Seven Months Smoke Free

It’s been seven months now since I packed in smoking. I thought I would take the time to write about how I’ve found quitting smoking, the pros and cons, and the easy ways I personally feel to go about quitting. I’m going to start off by saying if you’ve never smoked, you may be wondering why I’ve said “pros and cons” – surely there are no pros to smoking? I personally don’t think it would be right for me to completely bad mouth smoking, after all, for a few months I did find it enjoyable. What I also don’t want to do is bad mouth anyone who’s reading this who doesn’t want to quit smoking because at the end of the day people should be able to do whatever they want.

There’s a multitude of reasons why I decided to give up smoking. I was 18 at the time so I was finding it very costly, my addiction to tobacco in the year and a half that I’d been smoking increasingly got worse to the point where on some days I was smoking up to 40 cigarettes, I was also fed up of the smell that came along with smoking and how I had to constantly spray myself with deodorant to try to hide it. Like I said, there are a lot of reasons why I wanted to quit and I could spend ages just sitting here and listing them off.

Even before I started smoking, I was intrigued by it. I always wondered if it was so bad for you, why roughly 9.4 million adults in the UK smoke cigarettes. When I eventually did try a cigarette for the first time, I thoroughly enjoyed it; each puff I took made me feel light-headed and relaxed. When people ask me what it’s like to smoke a cigarette, this is the reason why I tell them the truth and say I did get satisfaction out of doing it – If I were to respond saying how terrible it is and how much I hate it, they’re going to know I’m lying and may seek a second opinion in one way shape or form. After a few months though the nice feeling I was getting from smoking was slowly disappearing. Unfortunately it was too late though, I was already hooked.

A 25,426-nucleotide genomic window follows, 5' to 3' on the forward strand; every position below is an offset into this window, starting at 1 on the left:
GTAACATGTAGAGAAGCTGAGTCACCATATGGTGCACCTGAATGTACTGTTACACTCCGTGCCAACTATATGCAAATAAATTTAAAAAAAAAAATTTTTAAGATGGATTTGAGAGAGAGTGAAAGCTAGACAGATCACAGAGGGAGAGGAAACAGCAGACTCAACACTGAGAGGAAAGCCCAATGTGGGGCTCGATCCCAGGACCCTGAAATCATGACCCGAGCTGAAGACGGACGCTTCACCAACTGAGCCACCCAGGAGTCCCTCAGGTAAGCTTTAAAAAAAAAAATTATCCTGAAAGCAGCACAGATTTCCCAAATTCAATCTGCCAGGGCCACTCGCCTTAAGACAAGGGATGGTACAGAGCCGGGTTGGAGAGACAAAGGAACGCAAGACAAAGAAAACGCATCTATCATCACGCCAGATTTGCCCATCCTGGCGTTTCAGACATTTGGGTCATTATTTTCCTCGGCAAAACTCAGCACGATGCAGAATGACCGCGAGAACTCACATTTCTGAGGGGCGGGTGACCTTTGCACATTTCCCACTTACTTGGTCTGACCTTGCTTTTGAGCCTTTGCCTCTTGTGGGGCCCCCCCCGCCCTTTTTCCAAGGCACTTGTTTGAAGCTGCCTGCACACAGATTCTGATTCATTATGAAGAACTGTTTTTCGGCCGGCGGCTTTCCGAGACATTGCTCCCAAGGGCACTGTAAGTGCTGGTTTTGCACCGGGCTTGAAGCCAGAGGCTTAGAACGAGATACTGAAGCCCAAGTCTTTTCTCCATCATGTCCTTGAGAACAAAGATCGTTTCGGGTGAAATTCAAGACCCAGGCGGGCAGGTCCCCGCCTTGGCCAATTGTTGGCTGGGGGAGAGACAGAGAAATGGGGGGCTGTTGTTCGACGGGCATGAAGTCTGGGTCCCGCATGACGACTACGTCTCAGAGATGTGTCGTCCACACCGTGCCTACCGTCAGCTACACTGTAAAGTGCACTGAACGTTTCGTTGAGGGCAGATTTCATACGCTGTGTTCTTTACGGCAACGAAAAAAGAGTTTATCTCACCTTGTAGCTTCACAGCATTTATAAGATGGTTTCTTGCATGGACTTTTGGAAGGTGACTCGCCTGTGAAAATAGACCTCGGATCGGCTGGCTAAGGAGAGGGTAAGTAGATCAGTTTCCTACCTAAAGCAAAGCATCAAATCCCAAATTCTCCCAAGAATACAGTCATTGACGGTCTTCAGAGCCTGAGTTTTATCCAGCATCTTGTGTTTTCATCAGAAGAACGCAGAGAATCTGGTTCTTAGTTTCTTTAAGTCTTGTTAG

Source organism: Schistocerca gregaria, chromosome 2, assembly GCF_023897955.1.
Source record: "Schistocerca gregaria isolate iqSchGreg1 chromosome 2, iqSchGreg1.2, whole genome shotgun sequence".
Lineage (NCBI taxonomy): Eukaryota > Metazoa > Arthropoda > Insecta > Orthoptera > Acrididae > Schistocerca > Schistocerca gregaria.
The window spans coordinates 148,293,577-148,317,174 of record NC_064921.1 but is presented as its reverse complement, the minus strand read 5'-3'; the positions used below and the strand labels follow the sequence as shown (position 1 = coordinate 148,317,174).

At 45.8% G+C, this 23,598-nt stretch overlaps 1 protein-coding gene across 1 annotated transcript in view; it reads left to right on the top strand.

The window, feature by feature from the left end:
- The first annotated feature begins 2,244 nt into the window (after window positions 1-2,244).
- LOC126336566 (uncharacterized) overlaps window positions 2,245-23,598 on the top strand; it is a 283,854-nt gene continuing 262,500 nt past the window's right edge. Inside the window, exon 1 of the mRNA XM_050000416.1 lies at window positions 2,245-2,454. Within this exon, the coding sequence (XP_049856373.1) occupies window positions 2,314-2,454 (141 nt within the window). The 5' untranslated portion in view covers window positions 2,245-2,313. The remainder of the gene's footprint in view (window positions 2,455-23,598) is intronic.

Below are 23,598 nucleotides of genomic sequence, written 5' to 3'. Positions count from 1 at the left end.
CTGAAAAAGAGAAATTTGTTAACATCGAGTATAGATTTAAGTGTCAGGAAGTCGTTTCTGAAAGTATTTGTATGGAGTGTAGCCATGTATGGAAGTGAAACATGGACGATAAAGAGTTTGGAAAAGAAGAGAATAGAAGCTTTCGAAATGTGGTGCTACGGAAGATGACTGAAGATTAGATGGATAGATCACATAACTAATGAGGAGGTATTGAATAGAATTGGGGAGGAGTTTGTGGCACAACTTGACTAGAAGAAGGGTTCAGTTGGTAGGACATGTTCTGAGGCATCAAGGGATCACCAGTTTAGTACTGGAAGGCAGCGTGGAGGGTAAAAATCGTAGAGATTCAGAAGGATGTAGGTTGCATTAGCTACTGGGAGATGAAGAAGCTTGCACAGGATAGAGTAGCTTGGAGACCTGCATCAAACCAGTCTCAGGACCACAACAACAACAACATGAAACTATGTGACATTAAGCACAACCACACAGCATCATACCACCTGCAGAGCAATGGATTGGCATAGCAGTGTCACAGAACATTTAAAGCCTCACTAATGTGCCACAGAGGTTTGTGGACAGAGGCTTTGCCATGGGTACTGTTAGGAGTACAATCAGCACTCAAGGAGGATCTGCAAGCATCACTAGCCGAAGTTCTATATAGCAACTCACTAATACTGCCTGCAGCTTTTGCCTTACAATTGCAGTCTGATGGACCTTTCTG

As the nice effects were going away, I found myself smoking more and more to try to get that feeling back again. In hindsight, I would’ve saved myself a lot of money and done less damage to myself if I attempted to call it quits there and then, but I carried on with it. I eventually did attempt to quit, but the problem I had been that my friends smoked which meant I couldn’t get away from it. Also, I really hated college and smoking was the only thing I had that made going in more bearable. This made quitting very hard, even with the use of nicotine patches. Every few weeks I’d try and quit but I always wound up with a cigarette between my lips again.

Fast forward to October 2015; college is done with but I’ve been diagnosed with depression and am determined to make some changes, one of which is to pack in the smoking. I went and bought nicotine patches, used /r/StopSmoking on Reddit to read other people’s experiences, I made the decision to stop hanging out with my friends who smoked until I felt I could go out again and not crack. Not being at college certainly helped as well since I was at home 99% of the time and didn’t feel like I needed to light up a cigarette in order to make my day better.  At first I found it very hard, every time I saw someone with a cigarette it’d make me want one too; perseverance sums up quitting smoking perfectly. While I personally found it very hard, one has to remain strong to get through it.